On if he has had a chance to look at Notre Dame’s defensive personnel yet:
“I really haven’t. I’ve had a chance to read about the personnel, such as tangible traits. The standards: height, weight, speed, etc. I’m not too interested in people’s opinion on those guys. I’m interested in meeting everyone and seeing everyone. I’m sure everybody has something they can contribute positively to the organization. I’m looking forward to getting involved a lot more and learning a lot more about each guy. I know they switched systems midstream through the Coach Weis era, so I’m sure there is personnel to fit whatever need there is.”

On his defensive scheme:
“It bases out of a 3-4. We’ve created a system where we go quickly from three down linemen to four down linemen and we can get that reduced player wherever we need it to be. That’s part of the overall package. One great thing about basing out of a 3-4 is the element that the offense doesn’t know where the fourth rusher will be coming from. A fourth rusher can come from the field. A fourth rusher can come from the boundary. A fourth rusher can come from the inside.”

On his personality as a coach:
“My personality as a coach is no different than my personality as a person. I try to be the same guy every day. I’m an early-riser. I’m a bit obsessive compulsive in how I operate and how I keep my stuff, my locker, my office, my car and so on. There’s a lot of respect there. I’m very detailed. I would say I’m very aggressive. I’d also say that based on the treatment I received as a player where I was never berated, dehumanized or demoralized by any of my coaches, I carry that over to my own coaching style and how I teach young men. At the same time, I’m still an aggressive person and an aggressive coach. There will be consistency, there will be detail, there will be aggressive coaching. I’m an energized, positive person who loves what I do. It all begins with the players.”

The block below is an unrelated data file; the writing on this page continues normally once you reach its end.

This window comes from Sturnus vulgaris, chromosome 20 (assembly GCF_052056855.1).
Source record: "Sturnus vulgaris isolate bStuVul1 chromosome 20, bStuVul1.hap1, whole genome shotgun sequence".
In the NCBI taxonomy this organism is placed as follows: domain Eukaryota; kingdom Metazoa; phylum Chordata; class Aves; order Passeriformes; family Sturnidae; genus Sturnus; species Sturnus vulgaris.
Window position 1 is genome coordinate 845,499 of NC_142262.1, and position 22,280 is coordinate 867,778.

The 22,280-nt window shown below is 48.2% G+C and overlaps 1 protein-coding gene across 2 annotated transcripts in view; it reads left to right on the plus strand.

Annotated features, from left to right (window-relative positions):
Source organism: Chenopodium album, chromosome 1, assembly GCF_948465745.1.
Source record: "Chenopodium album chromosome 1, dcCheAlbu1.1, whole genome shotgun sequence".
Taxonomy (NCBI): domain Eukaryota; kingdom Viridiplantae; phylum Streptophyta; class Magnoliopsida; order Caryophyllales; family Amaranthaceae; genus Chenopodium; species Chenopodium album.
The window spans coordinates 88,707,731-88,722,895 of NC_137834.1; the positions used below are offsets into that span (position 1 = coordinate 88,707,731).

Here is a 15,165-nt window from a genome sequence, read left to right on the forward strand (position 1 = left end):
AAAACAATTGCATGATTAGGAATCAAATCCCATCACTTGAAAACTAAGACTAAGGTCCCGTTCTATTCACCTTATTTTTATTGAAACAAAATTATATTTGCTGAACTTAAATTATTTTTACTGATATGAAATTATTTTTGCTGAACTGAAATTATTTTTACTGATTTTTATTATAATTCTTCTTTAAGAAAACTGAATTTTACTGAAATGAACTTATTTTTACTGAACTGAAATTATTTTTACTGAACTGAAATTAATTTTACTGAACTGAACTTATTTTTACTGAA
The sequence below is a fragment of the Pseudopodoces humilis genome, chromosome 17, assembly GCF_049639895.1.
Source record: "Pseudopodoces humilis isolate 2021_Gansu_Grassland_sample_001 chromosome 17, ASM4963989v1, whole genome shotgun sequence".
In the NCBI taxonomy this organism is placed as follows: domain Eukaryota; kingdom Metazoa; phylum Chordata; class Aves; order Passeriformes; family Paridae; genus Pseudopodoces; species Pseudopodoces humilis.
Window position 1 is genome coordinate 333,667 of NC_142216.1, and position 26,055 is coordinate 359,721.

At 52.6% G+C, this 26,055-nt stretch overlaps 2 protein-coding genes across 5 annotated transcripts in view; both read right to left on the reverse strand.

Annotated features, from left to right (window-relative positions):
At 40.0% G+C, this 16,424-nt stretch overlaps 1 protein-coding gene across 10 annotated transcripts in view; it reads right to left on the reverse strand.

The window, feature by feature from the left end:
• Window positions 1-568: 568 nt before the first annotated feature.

On his history of working with linebackers:
“I’ve been with so many coaches and coordinators that teach their linebackers different ways, there’s a thousand ways to get it done. The fundamentals of teaching begin with running. It’s a running man’s game. You’ll see our linebackers play a little differently than some. There’s not a lot of shuffling and popping the hip or shuffle stack or some of these other words and terms that people are using. It’s more based in running and fits in the system. I would say I’m more in line with how Al Groh teaches linebackers. I’d say that fits more with what I believe to be true about linebacker play from playing it myself.”

On recruiting:
“I love recruiting. I’m passionate about it. Most predominately, I’ve recruited New Jersey, New York, Connecticut and Florida. Early in my coaching career I was in Chicago and I know that area well. I’ve also recruited in Ohio, Michigan and Virginia based on where I was coaching at the time. Now, recruiting is recruiting. It doesn’t really matter where you go. If you’re asked the questions, you have the answers. If you say you’re going to get the information to the coach or whomever, you promptly get the information to that individual. If you’re diligent, detailed, consistent and forthright, it won’t matter if you are recruiting in Connecticut or Texas or California. That’s what people are looking for.”

On immediate plans:
“Sounds like I’m going to hit the road and go recruiting. I’ll visit some committed players and get on the phone with some targeted prospects.”